BRUSSELS, Belgium — Already behind in opinion polls, French President Nicolas Sarkozy has seen the whiff of scandal drift closer to his campaign for re-election after prosecutors opened a formal investigation into a close aide, on allegations of illegal campaign financing.
The investigation into Eric Woerth is linked to claims that he received a cash payment of 150,000 euros for Sarkozy’s successful 2007 presidential bid, from billionaire heiress Lilianne Bettencourt, 89, France’s richest woman, whose father founded the cosmetics company L’Oreal.
Such a payment would be illegal under French law. Political donations to candidates are limited to 4,600 euros.
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Woerth was treasurer of Sarkozy’s UMP party back in 2007. He served as Labor Minister until 2010 when he resigned amid accusations of financial wrongdoing. However, he remains a member of the French parliament and was expected to be part of Sarkozy campaign team in the run up to the spring presidential elections.
He was given a nine hour grilling by investigators on Thursday.
The French media has been buzzing with stories linked to Bettencourt’s $23 billion fortune since 2007, when the heiress’ daughter accused a photographer and others in her mother’s entourage of extorting vast sums of money from the increasingly frail billionaire.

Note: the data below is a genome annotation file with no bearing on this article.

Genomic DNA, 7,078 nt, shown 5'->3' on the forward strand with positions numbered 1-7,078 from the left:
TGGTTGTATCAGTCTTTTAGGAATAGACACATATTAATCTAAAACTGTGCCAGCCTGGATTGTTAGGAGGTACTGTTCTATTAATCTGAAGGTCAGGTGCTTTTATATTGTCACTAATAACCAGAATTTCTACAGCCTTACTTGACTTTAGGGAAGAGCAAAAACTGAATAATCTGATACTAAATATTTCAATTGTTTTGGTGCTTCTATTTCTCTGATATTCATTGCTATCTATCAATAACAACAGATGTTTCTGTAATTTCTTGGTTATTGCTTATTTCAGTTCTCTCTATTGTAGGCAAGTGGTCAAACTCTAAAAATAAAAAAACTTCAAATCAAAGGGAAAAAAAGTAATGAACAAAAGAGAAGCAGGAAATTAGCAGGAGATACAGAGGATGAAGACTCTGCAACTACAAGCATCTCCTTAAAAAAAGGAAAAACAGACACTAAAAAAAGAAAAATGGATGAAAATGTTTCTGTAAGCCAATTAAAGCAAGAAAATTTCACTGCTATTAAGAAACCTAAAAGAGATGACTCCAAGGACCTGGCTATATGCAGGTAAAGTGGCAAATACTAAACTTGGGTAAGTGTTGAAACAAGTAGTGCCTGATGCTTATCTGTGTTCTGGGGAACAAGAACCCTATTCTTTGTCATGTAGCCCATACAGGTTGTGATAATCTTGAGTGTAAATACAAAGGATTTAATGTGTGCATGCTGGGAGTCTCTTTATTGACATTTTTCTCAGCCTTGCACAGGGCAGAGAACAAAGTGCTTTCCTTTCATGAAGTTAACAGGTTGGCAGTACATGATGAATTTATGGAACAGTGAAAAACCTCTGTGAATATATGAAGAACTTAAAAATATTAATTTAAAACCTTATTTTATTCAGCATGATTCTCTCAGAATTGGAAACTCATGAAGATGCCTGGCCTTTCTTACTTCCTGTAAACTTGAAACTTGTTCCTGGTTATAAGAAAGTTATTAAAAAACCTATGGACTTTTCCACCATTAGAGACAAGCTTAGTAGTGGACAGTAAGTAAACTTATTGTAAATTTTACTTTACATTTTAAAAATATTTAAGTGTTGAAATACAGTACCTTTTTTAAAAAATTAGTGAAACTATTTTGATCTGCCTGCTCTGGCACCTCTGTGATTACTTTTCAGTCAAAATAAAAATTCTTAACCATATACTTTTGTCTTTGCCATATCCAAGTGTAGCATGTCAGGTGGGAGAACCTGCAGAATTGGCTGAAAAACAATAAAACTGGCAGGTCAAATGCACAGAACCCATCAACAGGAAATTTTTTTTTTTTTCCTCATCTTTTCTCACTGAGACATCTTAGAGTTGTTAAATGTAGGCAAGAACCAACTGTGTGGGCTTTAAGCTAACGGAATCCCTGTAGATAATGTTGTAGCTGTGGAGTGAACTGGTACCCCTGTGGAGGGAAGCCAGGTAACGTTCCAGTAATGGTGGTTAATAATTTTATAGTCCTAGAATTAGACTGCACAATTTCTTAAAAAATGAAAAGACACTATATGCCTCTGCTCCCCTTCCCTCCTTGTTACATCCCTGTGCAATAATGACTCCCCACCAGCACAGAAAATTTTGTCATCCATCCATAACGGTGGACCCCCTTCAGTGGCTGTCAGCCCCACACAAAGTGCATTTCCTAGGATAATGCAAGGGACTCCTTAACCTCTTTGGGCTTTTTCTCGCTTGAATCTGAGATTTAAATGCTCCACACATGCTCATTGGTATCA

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As the press began to dig into the family’s affairs, allegations of the illegal campaign financing began to emerge, and Woerth came under scrutiny. His wife worked for the family and he is also accused of using his political influence to secure a prestigious French award, the Legion d’Honneur, for the man who managed Bettencourt’s fortune.
Sarkozy has always denied any link to the Bettencourt affair, but the investigation into Woerth comes at a bad time for the president. Opinion polls show him up to 7 points behind his main challenger, the Socialist Francois Holland, ahead of the first round of presidential voting on April 22.
“For Nicolas Sarkozy, who is preparing his official entry into the presidential campaign, this is a hard blow and the symbolism is potent,” the daily newspaper Le Monde wrote Friday.
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